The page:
Critics say they have issues with the recent announcement of an agreement involving the future home of tons of radioactive waste from the closed San Onofre Nuclear Generating Station.
They say the deal didn’t go far enough and it “may dramatically increase health and security risks for communities in Southern California.”
What’s at issue is where the 3.6 million pounds of nuclear waste will eventually end up.
Attorneys Mike Aguirre and Maria Severson who sued on behalf of Citizens Oversight, an east county based civic group, said they believe the settlement is a step forward.
“I am really encouraged by the fact Southern Cal Edison was willing to work with us on this one,” said Aguirre.
According to the agreement, approved by San Diego Superior Court Judge Judith Hayes, “pending the development by DOE (Department of Energy) of a permanent nuclear-spent fuel repository facility that could store the SONGS Spent Fuel” Southern California Edison, SCE, the owners of the plant, would use other off-site storage facilities (OSF).
Aguirre said, under the agreement, the utility is to make “reasonable” efforts to relocate the fuel to locations further inland and far from San Diego.
Ron Nichols, president of SCE, said his company is proud to take a leadership role to “work with the federal government and other key stakeholders to achieve off-site storage.”
The California Coastal Commission and Southern California Edison Company were defendants in the lawsuit. The Commission was named because the agency granted Southern California Edison (SCE), the owners of the plant, a permit to expand the on-site storage of used nuclear fuel at San Onofre in 2015. The plaintiffs would argue the Commission’s approval was in conflict with their mission to protect the coastline.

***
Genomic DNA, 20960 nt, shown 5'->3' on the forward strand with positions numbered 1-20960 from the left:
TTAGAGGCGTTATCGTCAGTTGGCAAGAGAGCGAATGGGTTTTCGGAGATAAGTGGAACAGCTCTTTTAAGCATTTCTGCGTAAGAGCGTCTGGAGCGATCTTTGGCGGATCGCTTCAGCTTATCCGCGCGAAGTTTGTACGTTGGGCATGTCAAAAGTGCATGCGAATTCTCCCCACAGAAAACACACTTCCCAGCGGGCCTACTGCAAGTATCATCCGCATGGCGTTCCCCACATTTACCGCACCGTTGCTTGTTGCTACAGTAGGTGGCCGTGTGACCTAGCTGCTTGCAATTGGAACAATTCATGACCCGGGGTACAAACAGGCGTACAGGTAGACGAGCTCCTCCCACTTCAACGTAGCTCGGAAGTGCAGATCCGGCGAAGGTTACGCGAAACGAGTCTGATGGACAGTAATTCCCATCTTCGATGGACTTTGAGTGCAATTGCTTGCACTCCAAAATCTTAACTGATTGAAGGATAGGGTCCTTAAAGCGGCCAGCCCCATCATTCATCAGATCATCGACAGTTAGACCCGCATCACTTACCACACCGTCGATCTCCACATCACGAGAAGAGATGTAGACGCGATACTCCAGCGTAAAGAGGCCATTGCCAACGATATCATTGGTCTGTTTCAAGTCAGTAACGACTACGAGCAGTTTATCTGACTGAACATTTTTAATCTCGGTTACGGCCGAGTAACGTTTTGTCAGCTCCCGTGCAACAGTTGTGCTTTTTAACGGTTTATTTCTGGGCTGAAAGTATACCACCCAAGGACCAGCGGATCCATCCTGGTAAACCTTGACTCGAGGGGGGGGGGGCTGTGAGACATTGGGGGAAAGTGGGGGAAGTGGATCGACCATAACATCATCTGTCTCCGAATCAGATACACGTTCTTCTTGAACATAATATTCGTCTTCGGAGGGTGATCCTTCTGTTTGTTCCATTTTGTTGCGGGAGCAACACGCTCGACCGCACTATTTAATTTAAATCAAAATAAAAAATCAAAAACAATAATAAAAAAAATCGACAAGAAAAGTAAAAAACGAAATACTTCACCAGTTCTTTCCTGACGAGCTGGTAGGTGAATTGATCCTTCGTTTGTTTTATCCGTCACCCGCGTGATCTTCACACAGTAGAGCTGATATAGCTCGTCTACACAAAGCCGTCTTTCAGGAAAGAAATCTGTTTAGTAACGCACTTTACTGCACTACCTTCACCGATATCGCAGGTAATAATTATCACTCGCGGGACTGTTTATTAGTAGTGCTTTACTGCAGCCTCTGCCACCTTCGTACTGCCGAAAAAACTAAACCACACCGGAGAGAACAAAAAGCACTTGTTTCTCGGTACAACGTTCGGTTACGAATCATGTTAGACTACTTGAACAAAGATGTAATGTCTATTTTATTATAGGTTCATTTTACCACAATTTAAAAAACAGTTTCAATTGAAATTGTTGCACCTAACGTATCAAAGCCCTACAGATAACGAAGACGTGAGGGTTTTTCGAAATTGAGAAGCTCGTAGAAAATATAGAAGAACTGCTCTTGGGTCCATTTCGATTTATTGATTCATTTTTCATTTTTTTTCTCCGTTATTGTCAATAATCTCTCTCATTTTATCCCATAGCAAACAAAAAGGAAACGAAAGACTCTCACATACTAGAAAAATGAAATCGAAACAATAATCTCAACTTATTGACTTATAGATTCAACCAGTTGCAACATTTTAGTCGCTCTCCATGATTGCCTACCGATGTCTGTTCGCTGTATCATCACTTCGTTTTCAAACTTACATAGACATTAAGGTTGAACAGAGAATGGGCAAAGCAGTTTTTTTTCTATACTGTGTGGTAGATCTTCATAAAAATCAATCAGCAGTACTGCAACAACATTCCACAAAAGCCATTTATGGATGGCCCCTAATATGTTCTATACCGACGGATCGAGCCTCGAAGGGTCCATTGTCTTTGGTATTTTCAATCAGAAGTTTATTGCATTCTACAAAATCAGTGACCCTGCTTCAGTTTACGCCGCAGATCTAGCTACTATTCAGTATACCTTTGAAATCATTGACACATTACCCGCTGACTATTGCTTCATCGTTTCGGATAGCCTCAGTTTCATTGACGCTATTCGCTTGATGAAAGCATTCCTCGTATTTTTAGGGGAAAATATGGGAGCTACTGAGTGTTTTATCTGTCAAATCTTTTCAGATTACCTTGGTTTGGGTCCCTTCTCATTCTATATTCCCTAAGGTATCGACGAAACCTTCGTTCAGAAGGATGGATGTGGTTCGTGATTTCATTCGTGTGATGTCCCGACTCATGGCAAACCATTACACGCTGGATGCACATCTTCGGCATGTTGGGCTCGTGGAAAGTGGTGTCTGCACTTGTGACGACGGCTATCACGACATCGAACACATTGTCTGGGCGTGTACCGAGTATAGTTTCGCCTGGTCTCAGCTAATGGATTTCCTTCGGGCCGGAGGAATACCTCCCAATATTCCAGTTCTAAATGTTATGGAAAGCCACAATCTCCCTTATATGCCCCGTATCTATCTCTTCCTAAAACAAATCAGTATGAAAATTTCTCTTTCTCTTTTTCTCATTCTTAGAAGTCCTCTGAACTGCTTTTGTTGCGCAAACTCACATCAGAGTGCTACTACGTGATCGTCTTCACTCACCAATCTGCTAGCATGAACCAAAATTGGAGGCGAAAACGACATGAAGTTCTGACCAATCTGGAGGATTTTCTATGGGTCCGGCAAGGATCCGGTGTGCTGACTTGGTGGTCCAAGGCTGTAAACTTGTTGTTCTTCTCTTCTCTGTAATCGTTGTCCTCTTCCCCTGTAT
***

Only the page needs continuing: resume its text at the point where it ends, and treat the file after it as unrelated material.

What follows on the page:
The Commission told NBC 7 Investigates the settlement has no effect on the permit they granted SCE. The permit to bury the waste on the coastline is still valid.
Something Charles Langley, executive director of Public Watchdog said upsets him. He told NBC 7 Investigates he felt the permit should have been yanked as part of the agreement. Instead of the problem going away for good, he said, it still remains a potentially disastrous problem for Southern California.
“They have weak, vague promises from Southern California Edison, which is not a terribly trust worthy corporation,” he said.
The Physicians for Social Responsibility contacted NBC 7 Investigates in an email Wednesday expressing similar concerns. They said the plan to relocate the spent nuclear fuel is risky business.
Denis Duffield, associate director of ‘Physicians’ said the group reviewed the possible transport routes to move the spent fuel and it would “entail transporting it through highly populated areas of Orange County or San Diego, where an accident or terrorist event would be devastating.”
In addition, transferring the risk to the out-of-state permanent storage sites suggested in the lawsuit agreement (New Mexico, Texas or Arizona) is “not on its face appropriate,” he said. ”Serious consideration should be given to a different location on Pendleton away from the ocean and at a higher elevation.”
The nuclear plant sits on land leased from the United States Marines Corps.